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Electrical engineering junior teaches firefighters to fly

Muhammad Al-Rawi prepares a quadcopter for takeoff.

Muhammad Al-Rawi was one of six University of Missouri students — two journalism undergraduates, two journalism grad students and a forestry major — to help the fire brigade train to use the quadcopters as part of fire management in the Area de Conservacion Guanacaste, located north of Liberia, Costa Rica. Photos courtesy of Francis Joyce.

College students nationwide took Spring Break trips to a variety of warm locales. Muhammad Al-Rawi, a junior electrical engineering major, was no exception, spending his brief respite in Costa Rica. Al-Rawi’s trip differed from most, though; he spent his time teaching members of the Santa Rosa Program Protection and Fire Brigade how to pilot quadcopters.

Al-Rawi was one of six University of Missouri students — along with two journalism undergraduates, two journalism grad students and a forestry major — to make the trip to train the fire brigade to use quadcopters as part of fire management in the Área de Conservación Guanacaste (ACG), located north of Liberia, Costa Rica. The group was led by Bill Allen, an associate professor of journalism at MU who specializes in science journalism.

Allen selected Al-Rawi for the trip based on the work the engineering student has done building and repairing quadcopters and working with students as a teaching assistant for Allen’s “Civilian Drone Issues, Applications and Flight” course.

“About four weeks before this trip came to be, he told me he had been in conversation with the ACG , and they brought up the idea of using drones, or radio-controlled quadcopters, for the conservation side of the table,” Al-Rawi said.

Members of the fire brigade wanted to learn how to fly the quadcopters in order to more effectively fight the frequent fires — both wild and man-made — during the dry season. Man-made fires are often the result of arson and uncontrolled prairie burns on surrounding farms spreading into the park.

The ability to map out the fires and the total acreage they cover, as well as possible causes, is increased when aerial photos become available. And camera-toting drones are a more cost-efficient option for the fire brigade than renting a helicopter or plane. According to a Newsweek article about the trip written by Paige Blankenbuehler — one of the J-School grad students on the trip — the Santa Rosa brigade has 13 full-time firefighters and 53 volunteers, and they’ve “been fighting and managing fires without air support, relying on a modest artillery of brooms, leaf blowers, fire backpack pump systems and a small fleet of vehicles.”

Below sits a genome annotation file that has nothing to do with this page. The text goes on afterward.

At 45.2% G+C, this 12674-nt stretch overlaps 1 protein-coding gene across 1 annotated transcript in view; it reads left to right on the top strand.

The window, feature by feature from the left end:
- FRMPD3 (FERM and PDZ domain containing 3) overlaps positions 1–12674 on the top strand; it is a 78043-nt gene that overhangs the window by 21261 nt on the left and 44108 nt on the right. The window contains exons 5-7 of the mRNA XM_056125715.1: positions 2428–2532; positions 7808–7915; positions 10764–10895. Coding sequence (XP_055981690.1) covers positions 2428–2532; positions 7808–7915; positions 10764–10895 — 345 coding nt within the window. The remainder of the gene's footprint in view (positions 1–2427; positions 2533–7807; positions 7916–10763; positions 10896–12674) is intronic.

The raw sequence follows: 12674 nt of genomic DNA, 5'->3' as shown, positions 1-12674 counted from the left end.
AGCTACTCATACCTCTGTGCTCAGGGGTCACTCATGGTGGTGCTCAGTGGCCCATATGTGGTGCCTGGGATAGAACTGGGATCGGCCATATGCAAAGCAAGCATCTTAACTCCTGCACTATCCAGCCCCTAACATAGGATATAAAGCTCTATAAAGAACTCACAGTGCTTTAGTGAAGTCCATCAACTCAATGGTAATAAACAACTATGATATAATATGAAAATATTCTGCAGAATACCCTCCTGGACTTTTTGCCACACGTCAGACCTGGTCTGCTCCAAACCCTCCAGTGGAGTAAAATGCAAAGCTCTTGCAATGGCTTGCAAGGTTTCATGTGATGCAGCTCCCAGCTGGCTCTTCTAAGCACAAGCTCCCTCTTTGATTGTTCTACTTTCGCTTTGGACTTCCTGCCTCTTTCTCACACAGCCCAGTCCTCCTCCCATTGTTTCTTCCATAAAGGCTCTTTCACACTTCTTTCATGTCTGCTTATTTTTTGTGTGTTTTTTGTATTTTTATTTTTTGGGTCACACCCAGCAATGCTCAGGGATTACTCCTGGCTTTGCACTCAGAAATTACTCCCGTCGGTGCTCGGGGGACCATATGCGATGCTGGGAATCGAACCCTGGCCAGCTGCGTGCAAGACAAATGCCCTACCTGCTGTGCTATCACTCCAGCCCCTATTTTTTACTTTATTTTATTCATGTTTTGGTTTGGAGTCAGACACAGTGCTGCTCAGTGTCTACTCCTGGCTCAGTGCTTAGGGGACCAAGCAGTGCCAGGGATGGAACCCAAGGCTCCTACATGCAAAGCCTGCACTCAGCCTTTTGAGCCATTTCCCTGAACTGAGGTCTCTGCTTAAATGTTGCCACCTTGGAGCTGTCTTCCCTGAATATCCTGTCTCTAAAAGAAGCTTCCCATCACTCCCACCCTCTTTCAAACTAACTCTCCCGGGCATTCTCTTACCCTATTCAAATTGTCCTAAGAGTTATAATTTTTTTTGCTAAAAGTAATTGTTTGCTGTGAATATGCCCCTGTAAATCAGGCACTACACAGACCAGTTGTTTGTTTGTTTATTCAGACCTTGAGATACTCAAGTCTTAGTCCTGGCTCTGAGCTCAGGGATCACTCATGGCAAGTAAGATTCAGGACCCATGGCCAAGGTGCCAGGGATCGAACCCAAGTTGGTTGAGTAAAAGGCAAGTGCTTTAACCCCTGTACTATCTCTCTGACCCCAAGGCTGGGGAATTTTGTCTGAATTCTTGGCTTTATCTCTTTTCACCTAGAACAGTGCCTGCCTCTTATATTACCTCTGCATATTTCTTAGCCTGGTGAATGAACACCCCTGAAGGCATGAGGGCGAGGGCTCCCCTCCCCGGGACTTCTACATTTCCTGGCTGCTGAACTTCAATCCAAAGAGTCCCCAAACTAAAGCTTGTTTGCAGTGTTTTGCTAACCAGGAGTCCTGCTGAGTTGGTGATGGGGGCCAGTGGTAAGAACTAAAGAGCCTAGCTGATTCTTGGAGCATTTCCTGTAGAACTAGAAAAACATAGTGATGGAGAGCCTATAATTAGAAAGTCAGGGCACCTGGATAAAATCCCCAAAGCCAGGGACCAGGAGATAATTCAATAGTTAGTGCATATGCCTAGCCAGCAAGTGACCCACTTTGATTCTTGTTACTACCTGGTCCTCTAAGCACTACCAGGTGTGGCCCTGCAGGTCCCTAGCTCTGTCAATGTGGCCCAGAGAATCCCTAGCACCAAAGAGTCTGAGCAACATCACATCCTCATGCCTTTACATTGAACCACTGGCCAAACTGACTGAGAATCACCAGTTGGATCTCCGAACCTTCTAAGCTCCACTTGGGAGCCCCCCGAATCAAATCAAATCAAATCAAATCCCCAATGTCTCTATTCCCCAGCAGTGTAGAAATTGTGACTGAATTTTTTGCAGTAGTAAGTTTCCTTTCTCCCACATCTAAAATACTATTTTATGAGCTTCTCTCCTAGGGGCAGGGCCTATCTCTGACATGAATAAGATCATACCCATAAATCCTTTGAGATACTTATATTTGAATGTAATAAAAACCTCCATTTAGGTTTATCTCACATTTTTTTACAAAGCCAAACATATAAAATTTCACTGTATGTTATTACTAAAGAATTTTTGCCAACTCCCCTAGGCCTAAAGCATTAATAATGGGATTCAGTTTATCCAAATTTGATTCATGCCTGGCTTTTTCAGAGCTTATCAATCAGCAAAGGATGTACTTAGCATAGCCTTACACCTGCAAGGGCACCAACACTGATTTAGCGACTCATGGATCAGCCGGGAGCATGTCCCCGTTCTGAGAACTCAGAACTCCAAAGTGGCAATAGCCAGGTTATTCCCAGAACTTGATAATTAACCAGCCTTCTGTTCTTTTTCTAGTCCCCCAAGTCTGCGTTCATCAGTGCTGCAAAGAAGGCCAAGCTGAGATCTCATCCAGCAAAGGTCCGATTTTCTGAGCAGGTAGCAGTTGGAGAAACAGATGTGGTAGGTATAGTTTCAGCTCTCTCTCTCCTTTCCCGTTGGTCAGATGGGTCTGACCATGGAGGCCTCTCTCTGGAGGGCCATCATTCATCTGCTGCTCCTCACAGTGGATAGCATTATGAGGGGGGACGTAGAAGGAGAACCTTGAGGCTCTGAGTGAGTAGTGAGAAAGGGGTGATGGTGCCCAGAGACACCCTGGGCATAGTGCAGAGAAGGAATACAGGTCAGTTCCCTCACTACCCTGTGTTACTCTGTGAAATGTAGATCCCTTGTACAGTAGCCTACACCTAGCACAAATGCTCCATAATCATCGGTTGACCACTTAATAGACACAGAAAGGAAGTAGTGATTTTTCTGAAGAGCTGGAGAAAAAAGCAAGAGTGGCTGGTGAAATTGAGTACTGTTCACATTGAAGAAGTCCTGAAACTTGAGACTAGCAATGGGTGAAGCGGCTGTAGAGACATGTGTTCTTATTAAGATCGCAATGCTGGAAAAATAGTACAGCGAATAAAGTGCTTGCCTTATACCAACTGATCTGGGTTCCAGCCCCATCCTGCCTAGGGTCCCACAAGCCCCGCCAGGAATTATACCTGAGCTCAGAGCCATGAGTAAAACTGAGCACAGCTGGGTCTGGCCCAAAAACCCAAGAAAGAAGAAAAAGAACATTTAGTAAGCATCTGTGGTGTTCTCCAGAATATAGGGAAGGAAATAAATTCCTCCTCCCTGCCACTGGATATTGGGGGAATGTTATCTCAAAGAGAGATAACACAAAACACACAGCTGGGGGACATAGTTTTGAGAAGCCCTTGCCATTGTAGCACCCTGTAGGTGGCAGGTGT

“The idea was you could take a quadcopter that can take off in a small area and go up there and just look around, maybe take pictures for later analysis,” Al-Rawi said.

“They usually send a couple of people to go walk the fireline, and it’s risky because you can run into a situation where you’re surrounded [by fire]. After the fact, their GIS (geographic information system) guy has to go walk the line for later analysis to figure out how much land was actually damaged that year. Now, they can get up there and look and take pictures that are geolocated.”

A limited time frame didn’t allow the team to construct a quadcopter of their own nor customize an existing system to fit an exact set of needs, so the team purchased a ready-to-fly Da-Jiang Innovations (DJI) Phantom Vision+ and three Phantom 1 quadcopters, with the latter three used for practice purposes. The biggest difficulties arose in fighting the wind and software and hardware limitations with both the drones and the cameras. Both could potentially be corrected given more time and resources for customization.

“Now that I understand the environment and requirements more intimately, designing and building an aircraft that can check all the boxes of this specific application is my medium/long-term personal project,” Al-Rawi said.

Al-Rawi’s involvement began with a presentation on quadcopter basics — topics such as indicator lights, turning the drone on and off, GPS lock and so on. He said the fire brigade’s potential pilots took relatively quickly to the mechanics of piloting the drones, with some predictably picking it up more naturally than others. A volunteer from Germany became the brigade’s designated pilot for the time being. The biggest adjustment was learning to steer the aircraft when its designated front was facing a different direction than the pilot.

The team and fire brigade also had a chance to test the capabilities of their drones on a pair of fires during the brief trip. Getting a chance to put the quadcopters through their main purpose paces was one of the highlights of a six-day trip.

“It’s one thing to teach Bill’s students to fly, which is nice, because I’m sure some of them will go out there and apply it one day,” he said. “But it’s a whole different experience to actually teach someone who’s going to go pick up the device, turn around and go apply it on the spot, on site. It’s an actual demand that’s needed right now, and now to some degree fulfilled.”

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